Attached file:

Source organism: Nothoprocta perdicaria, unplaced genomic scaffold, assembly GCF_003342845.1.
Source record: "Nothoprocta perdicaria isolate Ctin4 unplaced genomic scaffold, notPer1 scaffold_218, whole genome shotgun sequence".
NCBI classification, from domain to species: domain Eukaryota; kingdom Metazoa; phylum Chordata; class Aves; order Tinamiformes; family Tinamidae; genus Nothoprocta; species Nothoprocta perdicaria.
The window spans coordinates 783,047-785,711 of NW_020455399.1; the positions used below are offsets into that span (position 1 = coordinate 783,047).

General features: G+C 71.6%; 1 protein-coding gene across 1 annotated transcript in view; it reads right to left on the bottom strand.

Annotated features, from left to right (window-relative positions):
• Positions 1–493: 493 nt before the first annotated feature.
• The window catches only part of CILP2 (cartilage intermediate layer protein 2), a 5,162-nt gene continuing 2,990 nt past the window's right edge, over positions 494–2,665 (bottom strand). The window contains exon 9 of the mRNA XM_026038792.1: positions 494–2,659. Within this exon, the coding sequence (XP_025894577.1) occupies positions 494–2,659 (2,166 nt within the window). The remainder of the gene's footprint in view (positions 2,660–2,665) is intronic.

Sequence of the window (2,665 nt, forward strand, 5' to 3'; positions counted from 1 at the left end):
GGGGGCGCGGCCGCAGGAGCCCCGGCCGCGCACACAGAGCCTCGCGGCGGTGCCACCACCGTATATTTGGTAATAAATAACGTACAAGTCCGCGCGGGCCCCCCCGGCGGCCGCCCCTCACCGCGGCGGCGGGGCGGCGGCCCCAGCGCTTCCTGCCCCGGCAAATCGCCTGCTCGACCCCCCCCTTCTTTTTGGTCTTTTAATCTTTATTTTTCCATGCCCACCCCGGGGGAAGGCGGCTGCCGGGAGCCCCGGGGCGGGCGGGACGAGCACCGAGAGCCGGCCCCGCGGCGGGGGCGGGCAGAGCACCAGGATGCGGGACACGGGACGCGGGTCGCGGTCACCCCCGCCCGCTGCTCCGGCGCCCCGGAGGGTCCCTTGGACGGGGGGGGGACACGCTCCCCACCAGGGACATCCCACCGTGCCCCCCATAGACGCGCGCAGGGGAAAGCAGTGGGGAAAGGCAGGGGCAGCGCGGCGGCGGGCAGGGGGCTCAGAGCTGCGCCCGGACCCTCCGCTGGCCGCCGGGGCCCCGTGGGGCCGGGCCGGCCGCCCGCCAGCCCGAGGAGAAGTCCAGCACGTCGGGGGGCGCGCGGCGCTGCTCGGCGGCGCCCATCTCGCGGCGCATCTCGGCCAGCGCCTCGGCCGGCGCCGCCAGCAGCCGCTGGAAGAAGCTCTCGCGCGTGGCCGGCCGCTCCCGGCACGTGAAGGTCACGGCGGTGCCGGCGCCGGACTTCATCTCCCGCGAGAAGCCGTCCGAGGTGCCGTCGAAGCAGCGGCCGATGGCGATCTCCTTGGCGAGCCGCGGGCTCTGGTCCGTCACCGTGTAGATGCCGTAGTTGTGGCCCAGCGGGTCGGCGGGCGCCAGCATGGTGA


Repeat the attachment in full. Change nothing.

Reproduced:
Source organism: Nothoprocta perdicaria, unplaced genomic scaffold, assembly GCF_003342845.1.
Source record: "Nothoprocta perdicaria isolate Ctin4 unplaced genomic scaffold, notPer1 scaffold_218, whole genome shotgun sequence".
NCBI classification, from domain to species: domain Eukaryota; kingdom Metazoa; phylum Chordata; class Aves; order Tinamiformes; family Tinamidae; genus Nothoprocta; species Nothoprocta perdicaria.
The window spans coordinates 783,047-785,711 of NW_020455399.1; the positions used below are offsets into that span (position 1 = coordinate 783,047).

General features: G+C 71.6%; 1 protein-coding gene across 1 annotated transcript in view; it reads right to left on the bottom strand.

Annotated features, from left to right (window-relative positions):
• Positions 1–493: 493 nt before the first annotated feature.
• The window catches only part of CILP2 (cartilage intermediate layer protein 2), a 5,162-nt gene continuing 2,990 nt past the window's right edge, over positions 494–2,665 (bottom strand). The window contains exon 9 of the mRNA XM_026038792.1: positions 494–2,659. Within this exon, the coding sequence (XP_025894577.1) occupies positions 494–2,659 (2,166 nt within the window). The remainder of the gene's footprint in view (positions 2,660–2,665) is intronic.

Sequence of the window (2,665 nt, forward strand, 5' to 3'; positions counted from 1 at the left end):
GGGGGCGCGGCCGCAGGAGCCCCGGCCGCGCACACAGAGCCTCGCGGCGGTGCCACCACCGTATATTTGGTAATAAATAACGTACAAGTCCGCGCGGGCCCCCCCGGCGGCCGCCCCTCACCGCGGCGGCGGGGCGGCGGCCCCAGCGCTTCCTGCCCCGGCAAATCGCCTGCTCGACCCCCCCCTTCTTTTTGGTCTTTTAATCTTTATTTTTCCATGCCCACCCCGGGGGAAGGCGGCTGCCGGGAGCCCCGGGGCGGGCGGGACGAGCACCGAGAGCCGGCCCCGCGGCGGGGGCGGGCAGAGCACCAGGATGCGGGACACGGGACGCGGGTCGCGGTCACCCCCGCCCGCTGCTCCGGCGCCCCGGAGGGTCCCTTGGACGGGGGGGGGACACGCTCCCCACCAGGGACATCCCACCGTGCCCCCCATAGACGCGCGCAGGGGAAAGCAGTGGGGAAAGGCAGGGGCAGCGCGGCGGCGGGCAGGGGGCTCAGAGCTGCGCCCGGACCCTCCGCTGGCCGCCGGGGCCCCGTGGGGCCGGGCCGGCCGCCCGCCAGCCCGAGGAGAAGTCCAGCACGTCGGGGGGCGCGCGGCGCTGCTCGGCGGCGCCCATCTCGCGGCGCATCTCGGCCAGCGCCTCGGCCGGCGCCGCCAGCAGCCGCTGGAAGAAGCTCTCGCGCGTGGCCGGCCGCTCCCGGCACGTGAAGGTCACGGCGGTGCCGGCGCCGGACTTCATCTCCCGCGAGAAGCCGTCCGAGGTGCCGTCGAAGCAGCGGCCGATGGCGATCTCCTTGGCGAGCCGCGGGCTCTGGTCCGTCACCGTGTAGATGCCGTAGTTGTGGCCCAGCGGGTCGGCGGGCGCCAGCATGGTGA